We wanted this house even though it was not in great shape. We knew we had to figure out why the slab had cracked so badly and repour a slab that would not have the same damage in the future. We found the WaffleMat solution for expansive soils but their engineer, Greg Carr, strongly recommended an analysis of the swell potential of the underlying soil to engineer the best design for the use of the wafflemat boxes under the concrete. The report came back with relatively good news. The final analysis was that the swell potential was only 1 to 3 inches under existing moisture conditions. However the swell potential was much higher when the samples were wetted under pressure. Vertical expansion was between 2.2 and 8.1 percent. Although the crawlspace floor is recommended for expansive soils, the report found that the WaffleMat slab presented only a low risk of floor heave between 1 and 3 inches.
The recommendations for the new slab included:
1. Separate slab from all bearing walls and columns with expansion joints that allow unrestrained vertical movement.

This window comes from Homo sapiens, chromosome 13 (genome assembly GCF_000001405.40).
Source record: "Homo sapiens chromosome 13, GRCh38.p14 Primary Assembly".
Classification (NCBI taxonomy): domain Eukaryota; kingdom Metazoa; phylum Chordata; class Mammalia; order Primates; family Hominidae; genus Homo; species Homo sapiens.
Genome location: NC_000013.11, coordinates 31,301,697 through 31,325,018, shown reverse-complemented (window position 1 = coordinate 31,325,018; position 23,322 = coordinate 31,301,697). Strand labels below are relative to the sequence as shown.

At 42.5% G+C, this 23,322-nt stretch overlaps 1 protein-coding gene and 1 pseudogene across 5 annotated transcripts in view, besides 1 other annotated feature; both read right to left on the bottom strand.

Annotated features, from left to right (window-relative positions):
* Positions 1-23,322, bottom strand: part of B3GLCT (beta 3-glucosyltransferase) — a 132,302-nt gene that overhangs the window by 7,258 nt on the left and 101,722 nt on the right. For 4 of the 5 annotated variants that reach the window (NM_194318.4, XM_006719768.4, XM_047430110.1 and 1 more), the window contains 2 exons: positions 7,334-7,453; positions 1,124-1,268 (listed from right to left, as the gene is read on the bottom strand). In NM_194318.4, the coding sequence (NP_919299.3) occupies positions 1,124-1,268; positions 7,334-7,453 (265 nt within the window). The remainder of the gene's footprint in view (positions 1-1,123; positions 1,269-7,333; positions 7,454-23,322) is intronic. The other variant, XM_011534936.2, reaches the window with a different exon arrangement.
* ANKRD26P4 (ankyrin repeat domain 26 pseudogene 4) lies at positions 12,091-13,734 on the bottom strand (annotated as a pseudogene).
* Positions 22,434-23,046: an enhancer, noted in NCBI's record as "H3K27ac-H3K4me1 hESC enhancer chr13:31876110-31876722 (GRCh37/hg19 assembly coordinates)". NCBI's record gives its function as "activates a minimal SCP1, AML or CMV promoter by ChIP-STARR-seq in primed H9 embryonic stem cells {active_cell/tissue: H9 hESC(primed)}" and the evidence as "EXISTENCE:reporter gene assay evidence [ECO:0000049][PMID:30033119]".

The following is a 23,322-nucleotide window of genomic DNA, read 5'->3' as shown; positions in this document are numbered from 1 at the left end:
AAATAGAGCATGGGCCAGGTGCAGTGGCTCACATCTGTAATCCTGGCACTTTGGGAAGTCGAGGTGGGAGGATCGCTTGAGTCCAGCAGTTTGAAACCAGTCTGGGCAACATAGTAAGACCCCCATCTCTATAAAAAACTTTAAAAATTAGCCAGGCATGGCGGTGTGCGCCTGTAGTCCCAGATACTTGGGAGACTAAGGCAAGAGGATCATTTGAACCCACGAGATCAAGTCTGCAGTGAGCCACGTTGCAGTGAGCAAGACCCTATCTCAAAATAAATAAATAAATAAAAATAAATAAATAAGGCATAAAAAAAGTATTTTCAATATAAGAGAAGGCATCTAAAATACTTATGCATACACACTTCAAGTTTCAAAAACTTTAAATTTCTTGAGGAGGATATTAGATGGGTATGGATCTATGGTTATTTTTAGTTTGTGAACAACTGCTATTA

2. Minimize the use of slab bearing partitions. Drywall should not extend to the floor. Partition walls should be able to move independently of the bearing walls.
3. Control joints in the slab should be used to reduce damage due to shrinkage cracking.
4. Where plumbing lines enter through the floor, a positive bond break should be provided as well as flexible connections for mechanical equipment allowing at least 3″ of vertical movement.
5. Loose, non-compact soil should be removed and replaced with compacted non-expansive granular fill.
6. Excessive drying of the floor slab subgrade should be avoided before and during construction.
7. Install a 6 mil or approved vapor retarder with joints lapped not less than 6 inches between the floor slab and the base course of the subgrade.